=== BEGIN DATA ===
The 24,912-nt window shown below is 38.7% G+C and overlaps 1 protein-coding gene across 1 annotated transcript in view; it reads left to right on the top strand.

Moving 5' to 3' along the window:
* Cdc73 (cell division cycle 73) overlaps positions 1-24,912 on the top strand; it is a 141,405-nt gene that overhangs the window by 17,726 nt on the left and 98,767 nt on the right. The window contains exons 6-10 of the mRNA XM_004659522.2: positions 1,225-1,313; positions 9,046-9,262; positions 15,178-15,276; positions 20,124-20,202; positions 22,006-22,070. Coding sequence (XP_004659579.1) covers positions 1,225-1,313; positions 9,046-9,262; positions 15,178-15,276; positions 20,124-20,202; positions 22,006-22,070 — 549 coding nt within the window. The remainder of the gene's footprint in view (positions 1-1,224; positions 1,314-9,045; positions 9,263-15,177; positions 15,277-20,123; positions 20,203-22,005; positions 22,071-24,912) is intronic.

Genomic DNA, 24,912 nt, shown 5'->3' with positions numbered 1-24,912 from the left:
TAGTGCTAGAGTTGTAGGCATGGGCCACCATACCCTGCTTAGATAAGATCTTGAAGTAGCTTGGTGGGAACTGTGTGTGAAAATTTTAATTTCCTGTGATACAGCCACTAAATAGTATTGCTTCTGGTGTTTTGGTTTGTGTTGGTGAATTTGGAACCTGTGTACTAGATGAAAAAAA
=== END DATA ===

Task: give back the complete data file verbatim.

The 24,912-nt window shown below is 38.7% G+C and overlaps 1 protein-coding gene across 1 annotated transcript in view; it reads left to right on the top strand.

Moving 5' to 3' along the window:
* Cdc73 (cell division cycle 73) overlaps positions 1-24,912 on the top strand; it is a 141,405-nt gene that overhangs the window by 17,726 nt on the left and 98,767 nt on the right. The window contains exons 6-10 of the mRNA XM_004659522.2: positions 1,225-1,313; positions 9,046-9,262; positions 15,178-15,276; positions 20,124-20,202; positions 22,006-22,070. Coding sequence (XP_004659579.1) covers positions 1,225-1,313; positions 9,046-9,262; positions 15,178-15,276; positions 20,124-20,202; positions 22,006-22,070 — 549 coding nt within the window. The remainder of the gene's footprint in view (positions 1-1,224; positions 1,314-9,045; positions 9,263-15,177; positions 15,277-20,123; positions 20,203-22,005; positions 22,071-24,912) is intronic.

Genomic DNA, 24,912 nt, shown 5'->3' with positions numbered 1-24,912 from the left:
TAGTGCTAGAGTTGTAGGCATGGGCCACCATACCCTGCTTAGATAAGATCTTGAAGTAGCTTGGTGGGAACTGTGTGTGAAAATTTTAATTTCCTGTGATACAGCCACTAAATAGTATTGCTTCTGGTGTTTTGGTTTGTGTTGGTGAATTTGGAACCTGTGTACTAGATGAAAAAAA